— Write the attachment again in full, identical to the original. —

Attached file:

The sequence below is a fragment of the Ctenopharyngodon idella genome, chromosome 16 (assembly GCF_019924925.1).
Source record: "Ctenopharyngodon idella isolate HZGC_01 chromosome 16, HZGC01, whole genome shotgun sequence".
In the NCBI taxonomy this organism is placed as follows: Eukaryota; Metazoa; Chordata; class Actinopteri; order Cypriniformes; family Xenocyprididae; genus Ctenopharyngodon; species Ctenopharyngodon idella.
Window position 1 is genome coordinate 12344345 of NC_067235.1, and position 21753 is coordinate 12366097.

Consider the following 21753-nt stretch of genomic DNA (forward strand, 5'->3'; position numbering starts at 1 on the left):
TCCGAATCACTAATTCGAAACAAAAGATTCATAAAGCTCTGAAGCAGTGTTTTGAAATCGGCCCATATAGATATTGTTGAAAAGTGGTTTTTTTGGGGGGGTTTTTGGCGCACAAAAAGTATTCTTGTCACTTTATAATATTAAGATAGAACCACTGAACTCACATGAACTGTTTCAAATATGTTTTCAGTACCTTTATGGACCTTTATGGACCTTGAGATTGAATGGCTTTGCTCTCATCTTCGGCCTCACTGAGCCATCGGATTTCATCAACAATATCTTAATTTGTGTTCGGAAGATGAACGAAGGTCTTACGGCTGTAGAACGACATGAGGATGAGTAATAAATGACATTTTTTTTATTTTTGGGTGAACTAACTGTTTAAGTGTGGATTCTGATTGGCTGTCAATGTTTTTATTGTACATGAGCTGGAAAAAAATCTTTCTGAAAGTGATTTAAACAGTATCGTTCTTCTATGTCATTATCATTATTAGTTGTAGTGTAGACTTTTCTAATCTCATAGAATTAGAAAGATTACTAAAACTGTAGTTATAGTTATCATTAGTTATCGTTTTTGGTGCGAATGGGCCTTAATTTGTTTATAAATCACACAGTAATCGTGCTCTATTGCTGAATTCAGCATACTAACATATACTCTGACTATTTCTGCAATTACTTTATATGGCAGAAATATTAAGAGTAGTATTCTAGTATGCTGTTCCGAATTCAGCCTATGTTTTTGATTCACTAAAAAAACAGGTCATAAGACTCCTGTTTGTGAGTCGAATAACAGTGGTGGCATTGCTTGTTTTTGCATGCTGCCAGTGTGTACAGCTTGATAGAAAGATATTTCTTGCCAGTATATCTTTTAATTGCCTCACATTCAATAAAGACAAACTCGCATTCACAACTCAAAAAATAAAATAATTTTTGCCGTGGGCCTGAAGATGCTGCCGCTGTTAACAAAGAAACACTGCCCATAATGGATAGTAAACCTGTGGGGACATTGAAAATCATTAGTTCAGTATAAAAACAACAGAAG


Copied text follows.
The sequence below is a fragment of the Ctenopharyngodon idella genome, chromosome 16 (assembly GCF_019924925.1).
Source record: "Ctenopharyngodon idella isolate HZGC_01 chromosome 16, HZGC01, whole genome shotgun sequence".
In the NCBI taxonomy this organism is placed as follows: Eukaryota; Metazoa; Chordata; class Actinopteri; order Cypriniformes; family Xenocyprididae; genus Ctenopharyngodon; species Ctenopharyngodon idella.
Window position 1 is genome coordinate 12344345 of NC_067235.1, and position 21753 is coordinate 12366097.

Consider the following 21753-nt stretch of genomic DNA (forward strand, 5'->3'; position numbering starts at 1 on the left):
TCCGAATCACTAATTCGAAACAAAAGATTCATAAAGCTCTGAAGCAGTGTTTTGAAATCGGCCCATATAGATATTGTTGAAAAGTGGTTTTTTTGGGGGGGTTTTTGGCGCACAAAAAGTATTCTTGTCACTTTATAATATTAAGATAGAACCACTGAACTCACATGAACTGTTTCAAATATGTTTTCAGTACCTTTATGGACCTTTATGGACCTTGAGATTGAATGGCTTTGCTCTCATCTTCGGCCTCACTGAGCCATCGGATTTCATCAACAATATCTTAATTTGTGTTCGGAAGATGAACGAAGGTCTTACGGCTGTAGAACGACATGAGGATGAGTAATAAATGACATTTTTTTTATTTTTGGGTGAACTAACTGTTTAAGTGTGGATTCTGATTGGCTGTCAATGTTTTTATTGTACATGAGCTGGAAAAAAATCTTTCTGAAAGTGATTTAAACAGTATCGTTCTTCTATGTCATTATCATTATTAGTTGTAGTGTAGACTTTTCTAATCTCATAGAATTAGAAAGATTACTAAAACTGTAGTTATAGTTATCATTAGTTATCGTTTTTGGTGCGAATGGGCCTTAATTTGTTTATAAATCACACAGTAATCGTGCTCTATTGCTGAATTCAGCATACTAACATATACTCTGACTATTTCTGCAATTACTTTATATGGCAGAAATATTAAGAGTAGTATTCTAGTATGCTGTTCCGAATTCAGCCTATGTTTTTGATTCACTAAAAAAACAGGTCATAAGACTCCTGTTTGTGAGTCGAATAACAGTGGTGGCATTGCTTGTTTTTGCATGCTGCCAGTGTGTACAGCTTGATAGAAAGATATTTCTTGCCAGTATATCTTTTAATTGCCTCACATTCAATAAAGACAAACTCGCATTCACAACTCAAAAAATAAAATAATTTTTGCCGTGGGCCTGAAGATGCTGCCGCTGTTAACAAAGAAACACTGCCCATAATGGATAGTAAACCTGTGGGGACATTGAAAATCATTAGTTCAGTATAAAAACAACAGAAG